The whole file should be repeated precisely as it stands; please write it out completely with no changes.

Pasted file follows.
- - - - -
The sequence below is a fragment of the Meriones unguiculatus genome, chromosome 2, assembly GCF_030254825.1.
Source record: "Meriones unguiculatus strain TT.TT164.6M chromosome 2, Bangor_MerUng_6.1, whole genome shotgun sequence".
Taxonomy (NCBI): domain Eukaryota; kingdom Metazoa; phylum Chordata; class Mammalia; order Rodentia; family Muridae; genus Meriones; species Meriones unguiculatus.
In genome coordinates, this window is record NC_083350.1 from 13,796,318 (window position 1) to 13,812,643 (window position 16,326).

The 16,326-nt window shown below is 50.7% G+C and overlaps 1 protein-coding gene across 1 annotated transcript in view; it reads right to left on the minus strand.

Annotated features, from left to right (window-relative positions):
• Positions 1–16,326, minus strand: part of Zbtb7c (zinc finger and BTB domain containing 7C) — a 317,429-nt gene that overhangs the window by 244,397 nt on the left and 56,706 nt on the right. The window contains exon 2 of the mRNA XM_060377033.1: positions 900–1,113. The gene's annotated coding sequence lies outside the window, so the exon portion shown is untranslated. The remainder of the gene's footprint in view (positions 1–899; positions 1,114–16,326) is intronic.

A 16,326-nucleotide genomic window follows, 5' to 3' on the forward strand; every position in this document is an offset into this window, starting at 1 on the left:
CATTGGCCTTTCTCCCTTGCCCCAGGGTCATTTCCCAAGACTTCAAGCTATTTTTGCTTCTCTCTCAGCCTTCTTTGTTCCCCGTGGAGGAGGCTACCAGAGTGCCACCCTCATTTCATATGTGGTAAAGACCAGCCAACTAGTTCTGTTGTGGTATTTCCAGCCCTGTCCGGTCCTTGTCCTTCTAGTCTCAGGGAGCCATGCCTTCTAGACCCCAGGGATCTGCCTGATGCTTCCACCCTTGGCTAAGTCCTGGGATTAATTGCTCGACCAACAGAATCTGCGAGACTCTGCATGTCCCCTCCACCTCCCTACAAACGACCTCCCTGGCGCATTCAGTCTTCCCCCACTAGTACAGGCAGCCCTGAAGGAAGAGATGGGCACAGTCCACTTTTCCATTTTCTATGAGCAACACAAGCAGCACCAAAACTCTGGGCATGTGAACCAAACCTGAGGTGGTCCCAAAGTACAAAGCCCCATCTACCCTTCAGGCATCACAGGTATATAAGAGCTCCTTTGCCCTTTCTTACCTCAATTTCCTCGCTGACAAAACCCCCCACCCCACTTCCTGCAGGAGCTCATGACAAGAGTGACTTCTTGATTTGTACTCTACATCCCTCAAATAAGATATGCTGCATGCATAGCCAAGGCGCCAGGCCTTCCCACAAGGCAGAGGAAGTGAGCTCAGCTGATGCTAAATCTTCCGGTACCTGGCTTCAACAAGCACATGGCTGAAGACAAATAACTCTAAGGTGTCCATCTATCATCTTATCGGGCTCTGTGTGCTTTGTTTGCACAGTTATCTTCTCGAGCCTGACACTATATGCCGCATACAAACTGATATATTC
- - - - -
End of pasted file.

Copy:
The sequence below is a fragment of the Meriones unguiculatus genome, chromosome 2, assembly GCF_030254825.1.
Source record: "Meriones unguiculatus strain TT.TT164.6M chromosome 2, Bangor_MerUng_6.1, whole genome shotgun sequence".
Taxonomy (NCBI): domain Eukaryota; kingdom Metazoa; phylum Chordata; class Mammalia; order Rodentia; family Muridae; genus Meriones; species Meriones unguiculatus.
In genome coordinates, this window is record NC_083350.1 from 13,796,318 (window position 1) to 13,812,643 (window position 16,326).

The 16,326-nt window shown below is 50.7% G+C and overlaps 1 protein-coding gene across 1 annotated transcript in view; it reads right to left on the minus strand.

Annotated features, from left to right (window-relative positions):
• Positions 1–16,326, minus strand: part of Zbtb7c (zinc finger and BTB domain containing 7C) — a 317,429-nt gene that overhangs the window by 244,397 nt on the left and 56,706 nt on the right. The window contains exon 2 of the mRNA XM_060377033.1: positions 900–1,113. The gene's annotated coding sequence lies outside the window, so the exon portion shown is untranslated. The remainder of the gene's footprint in view (positions 1–899; positions 1,114–16,326) is intronic.

A 16,326-nucleotide genomic window follows, 5' to 3' on the forward strand; every position in this document is an offset into this window, starting at 1 on the left:
CATTGGCCTTTCTCCCTTGCCCCAGGGTCATTTCCCAAGACTTCAAGCTATTTTTGCTTCTCTCTCAGCCTTCTTTGTTCCCCGTGGAGGAGGCTACCAGAGTGCCACCCTCATTTCATATGTGGTAAAGACCAGCCAACTAGTTCTGTTGTGGTATTTCCAGCCCTGTCCGGTCCTTGTCCTTCTAGTCTCAGGGAGCCATGCCTTCTAGACCCCAGGGATCTGCCTGATGCTTCCACCCTTGGCTAAGTCCTGGGATTAATTGCTCGACCAACAGAATCTGCGAGACTCTGCATGTCCCCTCCACCTCCCTACAAACGACCTCCCTGGCGCATTCAGTCTTCCCCCACTAGTACAGGCAGCCCTGAAGGAAGAGATGGGCACAGTCCACTTTTCCATTTTCTATGAGCAACACAAGCAGCACCAAAACTCTGGGCATGTGAACCAAACCTGAGGTGGTCCCAAAGTACAAAGCCCCATCTACCCTTCAGGCATCACAGGTATATAAGAGCTCCTTTGCCCTTTCTTACCTCAATTTCCTCGCTGACAAAACCCCCCACCCCACTTCCTGCAGGAGCTCATGACAAGAGTGACTTCTTGATTTGTACTCTACATCCCTCAAATAAGATATGCTGCATGCATAGCCAAGGCGCCAGGCCTTCCCACAAGGCAGAGGAAGTGAGCTCAGCTGATGCTAAATCTTCCGGTACCTGGCTTCAACAAGCACATGGCTGAAGACAAATAACTCTAAGGTGTCCATCTATCATCTTATCGGGCTCTGTGTGCTTTGTTTGCACAGTTATCTTCTCGAGCCTGACACTATATGCCGCATACAAACTGATATATTC